Nepal: Amnesty UK Director appeals for UK action to expose abuses
She urged the UK to press for a strong resolution at the UN Commission on Human Rights, meeting in Geneva 14 March â€“ 22 April, to ensure that the UN sends an investigator to Nepal to report on the human rights violations taking place in the country
Kate Allen said:
"People are being silenced in Nepal. The government has already detained its political enemies; now the media is being gagged and human rights workers threatened.
"Newspapers are told to toe the line, radio stations are told to play only music. Human rights lawyers are threatened and their phones tapped.
"Human rights abuses in the country â€“ abductions, torture and killings - are rife, but attempts to expose them are being crushed.
"The UK and international community must take action. Britain must press for a strong resolution at the UN Commission on Human Rights, to send a rapporteur to see what is really happening. It should offer protection to those who are under threat."
Political leaders, students, human rights activists, journalists and trade unionists in Nepal were arrested following the declaration of the state of emergency on 1 February. While some leaders have been released, more are being arrested, particularly at the district level.
There is strict media censorship enforced by the army and a total clampdown on political dissent. A number of leading human rights activists, journalists and trade union leaders are in hiding or have fled the country.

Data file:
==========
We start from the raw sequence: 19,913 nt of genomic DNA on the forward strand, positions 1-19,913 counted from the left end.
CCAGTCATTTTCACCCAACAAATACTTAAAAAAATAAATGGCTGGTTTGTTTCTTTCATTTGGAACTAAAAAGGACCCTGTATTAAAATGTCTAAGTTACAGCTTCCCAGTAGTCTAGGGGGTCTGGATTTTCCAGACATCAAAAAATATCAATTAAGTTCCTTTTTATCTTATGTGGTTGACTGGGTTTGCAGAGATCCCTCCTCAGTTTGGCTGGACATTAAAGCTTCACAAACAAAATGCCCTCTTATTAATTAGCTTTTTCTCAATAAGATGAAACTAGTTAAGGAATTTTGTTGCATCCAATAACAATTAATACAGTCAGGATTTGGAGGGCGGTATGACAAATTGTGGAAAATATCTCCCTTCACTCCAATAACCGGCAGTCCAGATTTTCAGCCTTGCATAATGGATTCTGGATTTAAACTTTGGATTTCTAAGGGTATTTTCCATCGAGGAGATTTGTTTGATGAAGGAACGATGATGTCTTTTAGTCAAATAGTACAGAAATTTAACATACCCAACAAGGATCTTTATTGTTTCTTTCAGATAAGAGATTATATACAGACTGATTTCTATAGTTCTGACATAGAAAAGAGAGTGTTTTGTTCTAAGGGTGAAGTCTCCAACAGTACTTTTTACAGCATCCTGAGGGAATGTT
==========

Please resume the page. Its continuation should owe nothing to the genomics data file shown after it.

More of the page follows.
Amnesty international has documented increasing human rights abuses by both sides in Nepalâ€™s civil conflict. Illegal arrests and detentions, as well as torture of detainees are widespread.
In the second half of 2004, reports of extra-judicial killings increased. The CPN (Maoist) has abducted schoolChildren's rights, teachers and workers for political education sessions, torturing them to comply with their orders.
Human rights defenders are also under attack by the CPN (Maoist). Women's rights's rightss rights's rights's rights's rights are suffering from violence, sexual abuse and discrimination.
Impunity for human rights abuses is a key factor fuelling the human rights crisis. The government and military fail to investigate abuses committed by security forces, who regularly arrest and detain suspects illegally and undermine judicial processes, particularly those relating to habeas corpus.
During visits last month to Nepalgunj, Biratnagar and Kathmandu jail, Amnesty International delegates met recent victims of human rights abuse by the security forces as well as the Maoists, including rape survivors, child soldiers and torture victims.